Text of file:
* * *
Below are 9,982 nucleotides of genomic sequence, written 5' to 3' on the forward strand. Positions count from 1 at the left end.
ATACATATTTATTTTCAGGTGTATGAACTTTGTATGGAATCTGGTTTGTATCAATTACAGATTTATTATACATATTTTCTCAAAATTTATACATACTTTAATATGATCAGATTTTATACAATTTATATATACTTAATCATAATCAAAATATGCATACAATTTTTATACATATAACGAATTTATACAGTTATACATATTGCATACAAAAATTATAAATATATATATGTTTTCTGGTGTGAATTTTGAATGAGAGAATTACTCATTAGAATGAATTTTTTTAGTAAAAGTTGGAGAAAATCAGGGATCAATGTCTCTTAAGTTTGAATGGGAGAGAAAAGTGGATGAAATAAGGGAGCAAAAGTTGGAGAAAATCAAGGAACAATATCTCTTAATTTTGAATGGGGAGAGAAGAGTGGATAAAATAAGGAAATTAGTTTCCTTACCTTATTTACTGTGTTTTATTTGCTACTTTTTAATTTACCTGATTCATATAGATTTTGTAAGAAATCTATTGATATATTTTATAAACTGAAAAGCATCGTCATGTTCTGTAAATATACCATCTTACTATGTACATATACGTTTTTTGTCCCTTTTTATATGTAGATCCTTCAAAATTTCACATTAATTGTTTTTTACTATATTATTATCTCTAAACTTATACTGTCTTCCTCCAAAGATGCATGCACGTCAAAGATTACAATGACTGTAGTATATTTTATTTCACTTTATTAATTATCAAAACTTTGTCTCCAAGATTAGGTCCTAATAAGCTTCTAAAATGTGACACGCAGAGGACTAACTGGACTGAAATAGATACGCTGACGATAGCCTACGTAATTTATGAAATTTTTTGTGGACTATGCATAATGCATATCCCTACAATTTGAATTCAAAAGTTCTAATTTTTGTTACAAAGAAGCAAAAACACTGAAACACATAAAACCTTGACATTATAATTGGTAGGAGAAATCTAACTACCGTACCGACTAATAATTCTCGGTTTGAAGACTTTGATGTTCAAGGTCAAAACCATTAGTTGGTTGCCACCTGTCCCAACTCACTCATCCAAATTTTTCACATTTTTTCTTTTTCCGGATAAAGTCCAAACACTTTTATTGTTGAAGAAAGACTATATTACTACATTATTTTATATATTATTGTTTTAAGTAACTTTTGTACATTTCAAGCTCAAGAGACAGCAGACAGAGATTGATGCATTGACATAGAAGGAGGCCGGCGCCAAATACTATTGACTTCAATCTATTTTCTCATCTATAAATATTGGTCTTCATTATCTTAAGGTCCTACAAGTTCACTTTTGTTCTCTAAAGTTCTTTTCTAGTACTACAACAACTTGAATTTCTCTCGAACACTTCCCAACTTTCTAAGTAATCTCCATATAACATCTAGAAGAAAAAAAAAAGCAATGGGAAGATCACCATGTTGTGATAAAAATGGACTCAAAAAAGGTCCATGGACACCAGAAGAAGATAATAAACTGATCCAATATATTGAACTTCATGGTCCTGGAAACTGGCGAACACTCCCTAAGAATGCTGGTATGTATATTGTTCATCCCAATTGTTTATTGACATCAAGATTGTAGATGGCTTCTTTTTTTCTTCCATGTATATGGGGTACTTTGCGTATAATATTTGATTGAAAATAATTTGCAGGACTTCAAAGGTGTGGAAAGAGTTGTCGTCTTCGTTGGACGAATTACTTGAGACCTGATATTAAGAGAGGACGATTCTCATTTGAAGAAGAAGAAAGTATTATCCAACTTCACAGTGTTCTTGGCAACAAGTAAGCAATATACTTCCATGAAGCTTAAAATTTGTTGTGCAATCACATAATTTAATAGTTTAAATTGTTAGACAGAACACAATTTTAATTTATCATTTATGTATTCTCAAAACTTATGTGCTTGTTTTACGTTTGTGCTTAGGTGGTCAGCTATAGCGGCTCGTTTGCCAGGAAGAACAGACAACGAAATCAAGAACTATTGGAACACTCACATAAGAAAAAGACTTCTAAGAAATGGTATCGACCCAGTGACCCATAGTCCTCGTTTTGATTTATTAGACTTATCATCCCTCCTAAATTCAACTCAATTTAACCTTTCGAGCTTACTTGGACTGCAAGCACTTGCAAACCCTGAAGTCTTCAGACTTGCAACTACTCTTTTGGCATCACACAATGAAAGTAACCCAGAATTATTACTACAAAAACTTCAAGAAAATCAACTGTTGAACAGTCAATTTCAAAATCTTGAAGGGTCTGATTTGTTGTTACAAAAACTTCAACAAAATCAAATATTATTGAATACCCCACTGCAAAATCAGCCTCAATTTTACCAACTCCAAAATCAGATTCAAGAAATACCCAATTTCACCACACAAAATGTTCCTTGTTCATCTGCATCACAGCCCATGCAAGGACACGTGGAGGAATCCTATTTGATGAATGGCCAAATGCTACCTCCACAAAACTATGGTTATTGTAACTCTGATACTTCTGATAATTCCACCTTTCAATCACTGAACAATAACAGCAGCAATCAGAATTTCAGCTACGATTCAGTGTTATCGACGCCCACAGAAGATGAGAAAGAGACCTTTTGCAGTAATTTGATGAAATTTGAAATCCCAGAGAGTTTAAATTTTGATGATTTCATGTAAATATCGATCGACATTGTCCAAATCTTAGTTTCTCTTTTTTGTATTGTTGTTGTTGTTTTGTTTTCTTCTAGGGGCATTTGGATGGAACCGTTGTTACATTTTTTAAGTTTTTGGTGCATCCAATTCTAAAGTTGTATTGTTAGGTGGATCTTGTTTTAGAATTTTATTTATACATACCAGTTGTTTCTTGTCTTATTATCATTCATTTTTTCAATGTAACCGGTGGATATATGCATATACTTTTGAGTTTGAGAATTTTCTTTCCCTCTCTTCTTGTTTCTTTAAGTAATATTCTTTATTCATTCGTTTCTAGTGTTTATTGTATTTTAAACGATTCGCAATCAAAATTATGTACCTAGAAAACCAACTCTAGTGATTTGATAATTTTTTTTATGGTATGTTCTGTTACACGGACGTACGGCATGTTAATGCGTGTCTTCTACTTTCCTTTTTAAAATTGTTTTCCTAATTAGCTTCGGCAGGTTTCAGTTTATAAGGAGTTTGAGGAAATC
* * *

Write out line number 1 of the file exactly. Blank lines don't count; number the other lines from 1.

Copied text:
Below are 9,982 nucleotides of genomic sequence, written 5' to 3' on the forward strand. Positions count from 1 at the left end.